After working with the 24-105mm for almost six months, it’s easily one of my best purchases for the Sony E-mount ecosystem.

You can view more about the Sony 24-105mm f/4 G Series lens here and purchase it on Amazon using the button below.

The Itinerary: Movie Fonts, European History and Banksy

It's still hot here in south Texas. I feel like I could write that sentence every week and it'd be true for a good 8-9 months out of the year. We're gearing up for a trip to see the fam and this is what we're reading/watching/laughing at to prepare. Enjoy!

This Histomap of Europe gives you a pretty detailed look at the borders and population of Europe starting from the year 400 B.C. Come for the history, stay for the ridiculously epic musical score.

National Geographic's 2018 Travel Photography Awards are out and this year's crop of winners is exceptional. Check them out here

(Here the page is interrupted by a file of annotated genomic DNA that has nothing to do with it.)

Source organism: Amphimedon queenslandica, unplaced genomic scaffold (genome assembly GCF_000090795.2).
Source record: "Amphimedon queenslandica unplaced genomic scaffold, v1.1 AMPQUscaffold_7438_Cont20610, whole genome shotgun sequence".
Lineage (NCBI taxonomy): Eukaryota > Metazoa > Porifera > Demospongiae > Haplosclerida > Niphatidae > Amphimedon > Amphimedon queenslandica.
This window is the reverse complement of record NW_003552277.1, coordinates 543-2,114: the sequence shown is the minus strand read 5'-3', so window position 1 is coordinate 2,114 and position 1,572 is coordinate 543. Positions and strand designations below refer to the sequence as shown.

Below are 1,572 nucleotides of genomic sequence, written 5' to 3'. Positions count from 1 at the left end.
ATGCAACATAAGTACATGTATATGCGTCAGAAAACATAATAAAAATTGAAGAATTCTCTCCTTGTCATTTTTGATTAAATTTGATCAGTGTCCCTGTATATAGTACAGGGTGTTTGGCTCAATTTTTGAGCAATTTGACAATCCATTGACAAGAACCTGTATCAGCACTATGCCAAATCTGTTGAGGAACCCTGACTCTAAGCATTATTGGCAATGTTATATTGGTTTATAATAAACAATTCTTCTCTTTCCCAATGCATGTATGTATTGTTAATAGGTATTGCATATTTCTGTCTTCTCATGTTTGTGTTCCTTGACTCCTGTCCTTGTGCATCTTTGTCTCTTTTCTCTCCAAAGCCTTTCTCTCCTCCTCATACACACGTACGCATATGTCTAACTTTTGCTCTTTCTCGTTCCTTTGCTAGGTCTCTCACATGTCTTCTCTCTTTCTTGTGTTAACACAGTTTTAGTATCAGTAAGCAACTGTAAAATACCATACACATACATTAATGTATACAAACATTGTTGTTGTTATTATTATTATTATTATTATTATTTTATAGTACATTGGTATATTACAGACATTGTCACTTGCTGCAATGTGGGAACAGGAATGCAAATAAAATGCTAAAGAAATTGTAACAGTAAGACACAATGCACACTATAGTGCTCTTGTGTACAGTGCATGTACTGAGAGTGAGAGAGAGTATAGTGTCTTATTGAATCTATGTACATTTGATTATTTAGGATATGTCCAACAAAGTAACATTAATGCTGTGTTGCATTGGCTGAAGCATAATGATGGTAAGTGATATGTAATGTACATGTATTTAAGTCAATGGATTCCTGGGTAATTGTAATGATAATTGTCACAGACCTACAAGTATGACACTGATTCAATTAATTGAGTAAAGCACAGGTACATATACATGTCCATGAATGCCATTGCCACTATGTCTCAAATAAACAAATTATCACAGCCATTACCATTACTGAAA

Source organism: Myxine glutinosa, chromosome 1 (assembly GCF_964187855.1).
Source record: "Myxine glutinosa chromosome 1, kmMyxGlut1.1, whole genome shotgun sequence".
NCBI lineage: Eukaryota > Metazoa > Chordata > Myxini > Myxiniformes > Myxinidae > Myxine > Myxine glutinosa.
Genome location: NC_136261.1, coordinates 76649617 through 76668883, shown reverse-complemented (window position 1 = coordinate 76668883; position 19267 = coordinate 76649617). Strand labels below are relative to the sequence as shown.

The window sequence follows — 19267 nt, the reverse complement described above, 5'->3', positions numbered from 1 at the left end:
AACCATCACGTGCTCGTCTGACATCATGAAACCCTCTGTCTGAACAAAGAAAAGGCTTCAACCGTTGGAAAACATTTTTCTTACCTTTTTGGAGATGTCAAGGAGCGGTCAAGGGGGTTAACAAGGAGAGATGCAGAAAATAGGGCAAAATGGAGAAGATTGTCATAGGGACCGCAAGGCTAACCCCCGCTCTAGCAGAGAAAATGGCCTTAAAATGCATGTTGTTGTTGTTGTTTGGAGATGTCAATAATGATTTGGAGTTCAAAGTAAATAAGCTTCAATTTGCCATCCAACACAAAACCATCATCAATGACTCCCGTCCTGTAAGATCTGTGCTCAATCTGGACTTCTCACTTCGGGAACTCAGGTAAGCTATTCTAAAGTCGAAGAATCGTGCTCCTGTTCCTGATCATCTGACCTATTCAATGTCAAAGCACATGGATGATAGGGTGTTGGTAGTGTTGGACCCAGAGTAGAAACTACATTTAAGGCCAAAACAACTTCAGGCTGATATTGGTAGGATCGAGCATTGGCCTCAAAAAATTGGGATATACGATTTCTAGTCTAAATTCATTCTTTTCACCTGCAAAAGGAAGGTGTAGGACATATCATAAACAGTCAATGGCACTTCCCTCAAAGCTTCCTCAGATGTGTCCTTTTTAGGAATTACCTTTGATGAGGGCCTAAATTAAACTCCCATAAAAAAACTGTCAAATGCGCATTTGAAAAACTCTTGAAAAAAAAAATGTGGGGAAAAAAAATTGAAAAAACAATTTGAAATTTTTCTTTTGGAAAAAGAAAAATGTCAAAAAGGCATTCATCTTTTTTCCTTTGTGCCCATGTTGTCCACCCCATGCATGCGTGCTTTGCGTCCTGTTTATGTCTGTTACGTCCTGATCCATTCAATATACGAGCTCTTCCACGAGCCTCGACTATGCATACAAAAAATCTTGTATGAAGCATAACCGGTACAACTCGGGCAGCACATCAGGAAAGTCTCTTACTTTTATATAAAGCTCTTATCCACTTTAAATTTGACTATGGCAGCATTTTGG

By far the most famous street artist of the modern era, Banksy has popped back up in Paris, this time with a pretty overt political message. 

Ever wondered about the fonts on movie posters? Well, wonder no more with this video from Vox that looks at why we keep seeing the Trajan font on movie posters. (via Uncrate)

Watch the video below for a bright and quick way to go all over America from Kevin Parry. (via PetaPixel)

Sony a7 III: The New King of Travel

Boasting touch screen controls, fast-tracking eye autofocus, a new full-frame 24.2 megapixel Exmor R CMOS sensor and dual SD-card slots, the new Sony a7 III may just be the best camera for travel enthusiasts.